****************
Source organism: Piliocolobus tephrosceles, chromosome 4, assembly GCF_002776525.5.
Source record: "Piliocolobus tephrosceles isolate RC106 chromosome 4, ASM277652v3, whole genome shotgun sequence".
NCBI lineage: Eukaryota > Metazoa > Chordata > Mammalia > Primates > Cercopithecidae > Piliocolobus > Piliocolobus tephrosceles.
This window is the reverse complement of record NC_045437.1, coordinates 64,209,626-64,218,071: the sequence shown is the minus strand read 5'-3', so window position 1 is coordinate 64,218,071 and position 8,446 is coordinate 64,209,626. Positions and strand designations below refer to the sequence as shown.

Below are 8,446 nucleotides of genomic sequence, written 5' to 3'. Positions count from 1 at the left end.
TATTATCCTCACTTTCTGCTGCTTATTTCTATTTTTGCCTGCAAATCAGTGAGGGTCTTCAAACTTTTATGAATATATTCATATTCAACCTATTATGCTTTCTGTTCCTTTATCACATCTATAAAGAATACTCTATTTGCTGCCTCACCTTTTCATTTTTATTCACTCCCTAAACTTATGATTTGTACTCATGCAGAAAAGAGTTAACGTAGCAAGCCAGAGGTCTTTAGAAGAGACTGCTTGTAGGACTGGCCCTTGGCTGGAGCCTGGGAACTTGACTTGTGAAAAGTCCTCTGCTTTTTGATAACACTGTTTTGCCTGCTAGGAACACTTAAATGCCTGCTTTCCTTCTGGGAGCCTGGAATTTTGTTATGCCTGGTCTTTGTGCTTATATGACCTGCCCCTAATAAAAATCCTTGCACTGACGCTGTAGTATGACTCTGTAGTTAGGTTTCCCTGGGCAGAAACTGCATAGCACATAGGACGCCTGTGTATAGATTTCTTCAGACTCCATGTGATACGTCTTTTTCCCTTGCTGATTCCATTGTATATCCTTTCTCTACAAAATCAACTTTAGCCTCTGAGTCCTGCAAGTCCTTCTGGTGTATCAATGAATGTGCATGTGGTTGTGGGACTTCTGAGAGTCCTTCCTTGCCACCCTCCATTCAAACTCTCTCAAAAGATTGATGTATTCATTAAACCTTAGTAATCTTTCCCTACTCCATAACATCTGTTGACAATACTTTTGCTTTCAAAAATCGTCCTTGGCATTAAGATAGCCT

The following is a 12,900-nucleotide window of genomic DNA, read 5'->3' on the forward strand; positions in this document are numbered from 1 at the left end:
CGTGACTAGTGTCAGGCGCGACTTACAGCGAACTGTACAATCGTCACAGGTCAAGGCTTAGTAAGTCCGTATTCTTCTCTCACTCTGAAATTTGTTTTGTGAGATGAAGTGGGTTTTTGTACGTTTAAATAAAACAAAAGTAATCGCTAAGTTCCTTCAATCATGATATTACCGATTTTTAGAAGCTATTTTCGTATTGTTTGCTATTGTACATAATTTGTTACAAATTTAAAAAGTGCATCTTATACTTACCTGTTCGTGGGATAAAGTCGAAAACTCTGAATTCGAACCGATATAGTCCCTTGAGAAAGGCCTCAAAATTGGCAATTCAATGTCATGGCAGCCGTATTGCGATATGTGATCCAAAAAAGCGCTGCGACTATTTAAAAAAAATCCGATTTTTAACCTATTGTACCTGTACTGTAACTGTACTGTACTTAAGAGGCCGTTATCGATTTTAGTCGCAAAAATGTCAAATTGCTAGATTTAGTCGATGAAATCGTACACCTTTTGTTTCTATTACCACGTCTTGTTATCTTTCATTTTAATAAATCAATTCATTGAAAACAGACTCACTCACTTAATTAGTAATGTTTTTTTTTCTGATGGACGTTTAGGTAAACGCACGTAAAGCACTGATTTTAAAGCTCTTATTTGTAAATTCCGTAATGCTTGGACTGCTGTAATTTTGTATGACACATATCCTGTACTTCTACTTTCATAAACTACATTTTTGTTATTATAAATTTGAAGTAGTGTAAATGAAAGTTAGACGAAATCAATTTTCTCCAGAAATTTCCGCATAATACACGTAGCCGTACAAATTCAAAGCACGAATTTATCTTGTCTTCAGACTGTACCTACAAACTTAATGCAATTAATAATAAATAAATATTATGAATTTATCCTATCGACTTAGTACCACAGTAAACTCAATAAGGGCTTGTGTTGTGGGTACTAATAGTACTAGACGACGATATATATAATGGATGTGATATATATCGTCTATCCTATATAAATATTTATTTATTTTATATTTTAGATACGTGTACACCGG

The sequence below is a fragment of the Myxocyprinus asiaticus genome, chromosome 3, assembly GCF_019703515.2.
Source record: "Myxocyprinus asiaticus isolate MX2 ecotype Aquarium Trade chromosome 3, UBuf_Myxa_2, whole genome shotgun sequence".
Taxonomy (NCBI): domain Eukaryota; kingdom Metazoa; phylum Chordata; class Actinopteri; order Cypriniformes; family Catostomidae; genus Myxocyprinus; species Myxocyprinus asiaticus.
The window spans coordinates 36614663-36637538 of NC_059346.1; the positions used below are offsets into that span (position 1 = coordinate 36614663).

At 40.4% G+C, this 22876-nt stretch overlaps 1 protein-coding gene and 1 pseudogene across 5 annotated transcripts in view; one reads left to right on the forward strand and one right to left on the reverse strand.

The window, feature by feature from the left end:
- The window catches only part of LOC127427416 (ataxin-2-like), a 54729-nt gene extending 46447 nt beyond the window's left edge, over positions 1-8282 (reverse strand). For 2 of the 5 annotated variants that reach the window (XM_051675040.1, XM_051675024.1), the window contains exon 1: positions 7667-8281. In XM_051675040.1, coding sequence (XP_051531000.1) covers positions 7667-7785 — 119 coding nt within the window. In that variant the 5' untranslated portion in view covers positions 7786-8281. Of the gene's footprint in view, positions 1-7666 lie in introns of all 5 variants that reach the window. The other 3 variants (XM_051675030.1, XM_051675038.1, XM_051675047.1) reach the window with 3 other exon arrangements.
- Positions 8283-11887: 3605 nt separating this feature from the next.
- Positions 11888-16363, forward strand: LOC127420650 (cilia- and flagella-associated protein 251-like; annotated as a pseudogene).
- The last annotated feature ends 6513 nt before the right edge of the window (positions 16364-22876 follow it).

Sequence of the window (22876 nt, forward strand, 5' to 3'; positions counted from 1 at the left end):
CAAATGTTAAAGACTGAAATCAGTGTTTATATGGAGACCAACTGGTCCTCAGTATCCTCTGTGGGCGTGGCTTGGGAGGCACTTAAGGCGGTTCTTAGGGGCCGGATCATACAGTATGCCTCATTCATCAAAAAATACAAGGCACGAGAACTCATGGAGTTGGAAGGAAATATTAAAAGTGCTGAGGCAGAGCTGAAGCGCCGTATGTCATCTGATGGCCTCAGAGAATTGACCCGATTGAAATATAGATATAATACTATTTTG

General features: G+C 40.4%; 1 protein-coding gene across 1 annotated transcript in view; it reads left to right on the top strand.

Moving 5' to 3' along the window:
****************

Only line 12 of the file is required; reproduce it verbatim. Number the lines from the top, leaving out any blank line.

The window spans coordinates 36614663-36637538 of NC_059346.1; the positions used below are offsets into that span (position 1 = coordinate 36614663).